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Home > News Room > NEC's "Earth Simulator" Succeeds in a First-of-its-Kind Simulation for Carbon Nanotubes

NEC's "Earth Simulator" Succeeds in the World's First Simulation-based Prediction of Photochemical Reactions inside Carbon Nanotubes

*** For immediate use December 27, 2010

Tokyo, December 27, 2010 - NEC Corporation (NEC; TSE: 6701) announced today that it succeeded in the world's first simulation-based prediction of laser-induced photochemical reactions that can efficiently eject a hydrogen atom from a hydrogen chloride molecule trapped inside a carbon nanotube (*1). The simulation was conducted on the "Earth Simulator," (*2) which NEC deployed for the Japan Agency for Marine-Earth Science and Technology (President: Yasuhiro Kato; JAMSTEC), an independent administrative organization.

These results are expected to pave the way for the quantity synthesis of not only hydrogen, but also inexpensive materials through the facilitation of known photochemical reactions due to the laser pulse irradiation, as well as the development of new materials.

Results were published online on December 7 by the Physical Review Letters, a prestigious academic journal of the American Institute of Physics.

The Earth Simulator topped the HPC Challenge Award for Fast Fourier Transform (FFT) (*3) performance at the SC10 supercomputing conference held in the United States in November 2010. The Earth Simulator demonstrated the world's top-level computing efficiency, especially for complicated applications, including nanoscience, quest for new materials and weather prediction.

The FFT dominates almost half of the processing in the application software used for this research. The Earth Simulator significantly reduced the computing time needed for laser pulse irradiation; taking just two days in contrast to the several months required by conventional supercomputers. As a result, it is now possible to determine the optimum laser intensity in a realistic timeframe with a series of simulations for variable laser intensities.

This research was carried out under a collaborative research contract with JAMSTEC titled "Large-scale Simulation of Characteristics of Carbon Nanotubes."

The application fields of the Earth Simulator, with its outstanding sustained performance, span a wide range of areas. For example, it contributes to more accurate climate change projections and the comprehensive understanding of environmental issues, such as the assessment of the effects of global warming for the fifth report of the Intergovernmental Panel on Climate Change (IPCC), as well as prevention and mitigation of natural disasters through high-resolution simulations of earthquakes and seismic surges. Moreover, the Earth Simulator is utilized heavily in tackling energy issues and developing new materials by leveraging cooperative relations with industry partners.

Looking forward, NEC aims to support leading-edge research and development capitalizing on advanced supercomputers, such as the Earth Simulator, with superior HPC technologies.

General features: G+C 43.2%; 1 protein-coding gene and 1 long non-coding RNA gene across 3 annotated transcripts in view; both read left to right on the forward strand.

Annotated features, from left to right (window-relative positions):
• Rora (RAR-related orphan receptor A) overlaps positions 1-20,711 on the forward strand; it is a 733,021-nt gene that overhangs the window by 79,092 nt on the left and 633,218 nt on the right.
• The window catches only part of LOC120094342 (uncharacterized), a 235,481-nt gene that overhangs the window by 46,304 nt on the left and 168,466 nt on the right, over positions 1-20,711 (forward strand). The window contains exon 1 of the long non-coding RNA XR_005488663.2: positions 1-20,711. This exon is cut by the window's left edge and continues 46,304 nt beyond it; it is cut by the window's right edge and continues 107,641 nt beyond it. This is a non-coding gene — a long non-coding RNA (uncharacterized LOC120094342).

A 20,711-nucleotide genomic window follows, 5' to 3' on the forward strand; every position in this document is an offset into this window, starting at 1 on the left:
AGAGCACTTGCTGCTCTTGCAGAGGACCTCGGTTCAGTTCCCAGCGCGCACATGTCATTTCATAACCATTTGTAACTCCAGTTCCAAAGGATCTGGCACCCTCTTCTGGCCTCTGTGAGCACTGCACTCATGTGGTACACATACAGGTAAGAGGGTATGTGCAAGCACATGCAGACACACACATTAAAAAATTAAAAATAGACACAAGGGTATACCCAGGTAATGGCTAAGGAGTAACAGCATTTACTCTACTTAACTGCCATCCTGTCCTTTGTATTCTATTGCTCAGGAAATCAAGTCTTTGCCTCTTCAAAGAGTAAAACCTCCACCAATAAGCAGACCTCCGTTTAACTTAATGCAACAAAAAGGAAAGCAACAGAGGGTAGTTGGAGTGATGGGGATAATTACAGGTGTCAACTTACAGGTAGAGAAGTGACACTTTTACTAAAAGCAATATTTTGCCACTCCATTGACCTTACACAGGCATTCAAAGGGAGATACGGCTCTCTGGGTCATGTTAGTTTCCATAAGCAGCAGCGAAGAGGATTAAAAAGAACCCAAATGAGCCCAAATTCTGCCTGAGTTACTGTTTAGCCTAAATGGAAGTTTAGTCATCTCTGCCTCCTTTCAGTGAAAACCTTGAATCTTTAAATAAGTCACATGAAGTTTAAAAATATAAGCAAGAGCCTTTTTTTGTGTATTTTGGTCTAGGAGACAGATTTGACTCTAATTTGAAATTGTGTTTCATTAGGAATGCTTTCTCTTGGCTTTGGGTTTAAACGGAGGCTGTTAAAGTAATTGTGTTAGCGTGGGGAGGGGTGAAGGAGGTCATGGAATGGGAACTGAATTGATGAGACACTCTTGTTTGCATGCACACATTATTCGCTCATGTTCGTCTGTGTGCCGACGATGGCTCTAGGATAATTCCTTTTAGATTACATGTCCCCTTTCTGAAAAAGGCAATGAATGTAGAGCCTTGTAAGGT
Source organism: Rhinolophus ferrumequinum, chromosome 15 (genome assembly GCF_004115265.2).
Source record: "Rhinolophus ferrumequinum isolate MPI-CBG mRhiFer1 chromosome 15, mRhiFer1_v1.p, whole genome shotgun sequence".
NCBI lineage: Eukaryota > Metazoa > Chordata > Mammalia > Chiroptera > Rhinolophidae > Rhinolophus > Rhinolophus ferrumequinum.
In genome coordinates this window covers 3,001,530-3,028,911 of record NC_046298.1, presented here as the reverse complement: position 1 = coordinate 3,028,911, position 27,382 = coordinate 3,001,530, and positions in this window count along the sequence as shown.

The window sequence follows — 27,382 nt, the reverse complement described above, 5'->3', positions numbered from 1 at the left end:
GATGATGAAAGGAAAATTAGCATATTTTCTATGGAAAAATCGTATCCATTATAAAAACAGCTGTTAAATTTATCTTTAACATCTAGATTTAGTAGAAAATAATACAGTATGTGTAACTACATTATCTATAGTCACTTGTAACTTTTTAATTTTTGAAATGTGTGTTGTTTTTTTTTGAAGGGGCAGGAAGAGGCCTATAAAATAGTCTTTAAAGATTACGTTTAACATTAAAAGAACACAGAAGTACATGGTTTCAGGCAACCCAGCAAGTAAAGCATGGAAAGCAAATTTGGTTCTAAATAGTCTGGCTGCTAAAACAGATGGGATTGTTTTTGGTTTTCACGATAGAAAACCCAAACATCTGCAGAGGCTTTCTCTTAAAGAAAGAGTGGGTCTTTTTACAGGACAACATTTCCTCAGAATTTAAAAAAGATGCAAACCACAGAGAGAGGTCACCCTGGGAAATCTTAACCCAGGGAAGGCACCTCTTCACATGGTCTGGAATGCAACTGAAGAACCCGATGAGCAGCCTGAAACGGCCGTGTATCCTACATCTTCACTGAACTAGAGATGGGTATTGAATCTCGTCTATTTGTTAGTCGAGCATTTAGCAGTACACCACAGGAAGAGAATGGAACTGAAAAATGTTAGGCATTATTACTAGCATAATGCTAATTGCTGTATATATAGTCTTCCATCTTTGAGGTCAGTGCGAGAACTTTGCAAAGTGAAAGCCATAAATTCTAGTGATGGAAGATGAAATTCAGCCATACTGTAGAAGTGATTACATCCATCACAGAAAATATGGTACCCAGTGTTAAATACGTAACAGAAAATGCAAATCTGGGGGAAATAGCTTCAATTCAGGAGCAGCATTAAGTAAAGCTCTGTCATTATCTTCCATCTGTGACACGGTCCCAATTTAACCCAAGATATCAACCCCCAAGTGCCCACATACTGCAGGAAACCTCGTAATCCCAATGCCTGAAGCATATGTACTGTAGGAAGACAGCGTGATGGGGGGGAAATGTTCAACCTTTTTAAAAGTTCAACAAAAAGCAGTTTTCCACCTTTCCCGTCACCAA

*1) Carbon nanotube

A carbon nanotube is the fifth solid-state carbon material, found in 1991 by Dr. Sumio Iijima, currently NEC's Senior Research Fellow, after diamond, non-crystalline, graphite and fullerene structures with the elucidation of its spiral structure in 1993. Carbon nanotubes have a very minute tube-like structure with a diameter of one-billionth of a meter as a rolled-up graphite sheet. The electrical, mechanical and chemical characteristics of carbon nanotubes differ depending on their type of spiral, thickness and state of edge. Carbon nanotubes represent a material that offers great potential as a new generation of nanodevices, thus drawing widespread international attention.

*2) Earth Simulator

The Earth Simulator is a parallel vector computing system that was launched in March 2002 at JAMSTEC. The renewed Earth Simulator put into operational use in March 2009 consists of 160 nodes of the SX-9/E system with the theoretical peak performance of 131TFLOPS, which also boasts the world fastest CPU core of 102.4GFLOPS.

FLOPS: Number of floating-point calculations that can be carried out per second

One TERAFLOP is a floating-point calculation speed based on 1 trillion occurrences every second. In the same way, one GIGAFLOP means 1 billion occurrences.

*3) HPC Challenge Award, Fast Fourier Transform (FFT)

The HPC Challenge Awards are designed to evaluate four key measures that represent frequently used numerical operation patterns in scientific computing. Among them, the FFT is widely utilized in such areas as scientific computing, signal analysis and multimedia processing.

The core of the HPC Challenge Awards Competition is the HPC Challenge benchmark suite ( developed under the US DARPA HPCS program. It is comprised of a set of performance indexes aimed at comprehensively evaluating the performance of HPC architectures, such as the data transfer rate between CPU and memory and intra-CPU network speed, as well as computing speed, which augments the popular TOP500 list based on the Linpack benchmark for solving simultaneous linear equations.

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Joseph Jasper
NEC Corporation

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